Author’s Note: They are both very stubborn. Or perhaps a bit weak. It’s all in the perspective, truthfully.
“I am too weak to hit you, but do not think that I won’t when I regain my strength,” she warned, not sure why Agache’s laughter was comforting. Perhaps it was the way he touched her face and brushed her hair back. His touch was rather gentle, and she found his gestures soothing, things she missed in her isolation. She had never thought that she would be so desperate to feel anyone’s touch at all, and she wouldn’t want it after Malzhi or the king, but from someone like Agache or Anokii, someone who watched over her and cared for her, it was different. She was not threatened by them as she was by the king or Malzhi or any of the other ministers. Agache had called himself a friend. A friend’s touch after what she had just suffered, that meant so much to her.
She could almost imagine she was back with her mother to care for her, to let her know that she was loved, and so she would have pretended had she woken to Anokii and not to Agache.
“I am glad to hear you awake to threaten me.”
“You should not be.”
“The poison was stronger than we thought. It must have been because you come from another land, have a different heritage… I thought we might have killed you, and that I would never forgive myself for,” he said, guilt in his face. “I think we must send you back across the border.”
“What? Didn’t it work? I thought the whole point was—”
“Malzhi has been accused of the poisoning. There are not many who believe he is innocent. In fact, I doubt anyone does. If they are loyal to him now, it is because they are prepared to support his coup. It is time for you to go.”
She pushed her hand against the bed, forcing herself up so that she could look at him. “Then… What are you not telling me? Why are trying to make me leave?”
“You are not safe here. You need to leave. It is nothing more than that.”
Agache placed his hand on her cheek. “How many times have I almost killed you? I do not think you should stay. Now is perhaps our last chance to get you safely across the border, and you should take it. There is not much time left. We will not be able to take you once everyone knows that you have recovered.”
“Excuse me?” Agache frowned. “Why are you refusing to go? I thought that you wanted nothing more than to be free. You can be. You can return home. This alliance has served us well, but this fight is not yours. It has always been ours, and we will finish it.”
“I am not the sort that runs away in fear. I did not before, and I will not now.” She almost laughed. Where was this coming from? Had she been so close to death as to terrify him, was that it? He could not stand to see her come close again? Why had he not sent her back after the first time the king used the bindings against her? He had asked, she supposed, but he had not done it. “After all I went through at Malzhi’s hands, at the king’s, you truly think that I can walk away before it is finished? Before I see them pay? You cannot be that much of a fool. I deserve to see that, and I will not be denied it.”
“You are so stubborn.”
“So are you.”
He watched her, and she watched him, neither of them moving for a long moment. She thought she saw something in his eyes, but as soon as she prepared herself to ask, she heard Anokii moving on the other side of the room, and they both turned toward the sound.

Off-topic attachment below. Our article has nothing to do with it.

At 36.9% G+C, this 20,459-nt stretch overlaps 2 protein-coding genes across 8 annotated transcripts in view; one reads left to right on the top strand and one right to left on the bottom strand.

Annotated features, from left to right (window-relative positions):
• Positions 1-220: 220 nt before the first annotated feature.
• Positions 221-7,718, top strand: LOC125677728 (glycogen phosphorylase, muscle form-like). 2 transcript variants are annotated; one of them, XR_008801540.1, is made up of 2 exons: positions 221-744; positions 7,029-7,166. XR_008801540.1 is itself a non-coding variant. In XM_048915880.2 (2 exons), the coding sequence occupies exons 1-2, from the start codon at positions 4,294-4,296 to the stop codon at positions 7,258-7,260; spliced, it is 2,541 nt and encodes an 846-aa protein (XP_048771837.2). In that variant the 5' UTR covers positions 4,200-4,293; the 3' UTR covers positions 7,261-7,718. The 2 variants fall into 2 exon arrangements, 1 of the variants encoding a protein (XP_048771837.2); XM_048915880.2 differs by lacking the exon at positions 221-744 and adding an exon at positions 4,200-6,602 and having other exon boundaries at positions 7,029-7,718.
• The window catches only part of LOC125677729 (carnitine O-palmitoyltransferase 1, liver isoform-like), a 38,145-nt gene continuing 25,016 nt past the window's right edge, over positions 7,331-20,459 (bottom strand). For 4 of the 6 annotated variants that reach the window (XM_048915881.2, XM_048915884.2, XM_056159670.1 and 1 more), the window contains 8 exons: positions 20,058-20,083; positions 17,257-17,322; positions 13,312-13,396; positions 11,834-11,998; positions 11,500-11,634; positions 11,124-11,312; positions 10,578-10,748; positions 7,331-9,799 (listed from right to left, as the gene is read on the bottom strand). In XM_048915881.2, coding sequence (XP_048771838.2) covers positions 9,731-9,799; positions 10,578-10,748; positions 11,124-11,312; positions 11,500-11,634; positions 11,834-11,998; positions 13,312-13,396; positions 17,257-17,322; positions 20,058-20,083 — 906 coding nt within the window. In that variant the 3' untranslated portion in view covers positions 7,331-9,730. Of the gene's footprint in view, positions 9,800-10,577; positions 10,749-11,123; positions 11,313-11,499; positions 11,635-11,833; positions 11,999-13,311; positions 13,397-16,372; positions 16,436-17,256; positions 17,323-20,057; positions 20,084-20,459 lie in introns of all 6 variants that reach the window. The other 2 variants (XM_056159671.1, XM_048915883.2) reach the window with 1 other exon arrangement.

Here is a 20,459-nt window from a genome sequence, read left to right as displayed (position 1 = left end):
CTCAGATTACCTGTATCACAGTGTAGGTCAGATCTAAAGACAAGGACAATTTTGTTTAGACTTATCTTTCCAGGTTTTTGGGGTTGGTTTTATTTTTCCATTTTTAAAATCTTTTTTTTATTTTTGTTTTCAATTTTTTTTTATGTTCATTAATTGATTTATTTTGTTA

“I am glad to see that you are awake, my lady.”
Agache rose, walking away from the bed and joining his cousin near the wall. The queen let her gaze fall to the bed. She did not know how to look at either of them, not after the thoughts that had gone through her head. She shook her head, reaching for the bedpost, using it to balance her as she stood. She did not feel all that well.
“You should not be walking yet.”
“Anokii, please, do not lecture me. I do not want to hear it,” she said, moving to the next bedpost. She leaned against it, closing her eyes. If she was too weak before them, they would conspire to send her back, and she did not want to go. Not yet. She had too much left to do before she returned to father’s castle, and she knew that she needed to prove that she could do it.
“You are going to make yourself ill again,” Agache said, annoyed, wrapping an arm around her waist and trying to lead her back to the bed. “You are not yet ready to resume dancing, my esibani. Let yourself rest and recover.”
“I do not want to rest. You will send me home.”
Anokii frowned. “I know that the king is still recovering, but that is not—sending her back will mean war as soon as he is out of bed, and you should know that he is stirring. That is what I came to tell you just now. The rumors say that he will be awake by morning, if not out of bed. Of course, that could be the physician bragging, but if it is true, then it is already too late to send the queen away.”
“See?” The queen asked, looking up at Agache with an almost triumphant smile. “You cannot make me go.”
He sighed. “I should. You have been hurt too many times already.”
She laughed. Her head hit his chest, and she tried to straighten herself up, but she was too tired to stand properly. She would have to sit, but she did not want to sit. Sitting was too close to lying down, and if she laid down, then she would be forced to stay in bed. She would rather stay where she was.
“You need to rest.”
The queen grimaced. “Anokii—”
“I was talking to him. He has not left your side since you collapsed.”
The queen lifted her head, smiling at Agache. So she had scared him. She rather thought he deserved that and perhaps a bit more. “You are so stubborn.”
“So are you.” He grinned, and she wondered how often they might say those words to each other, if they would enter into every conversation they shared from now on.
She looked at his face, knowing his fatigue was worse than it seemed, and what she could see was more than enough. “I’ll rest if you do.”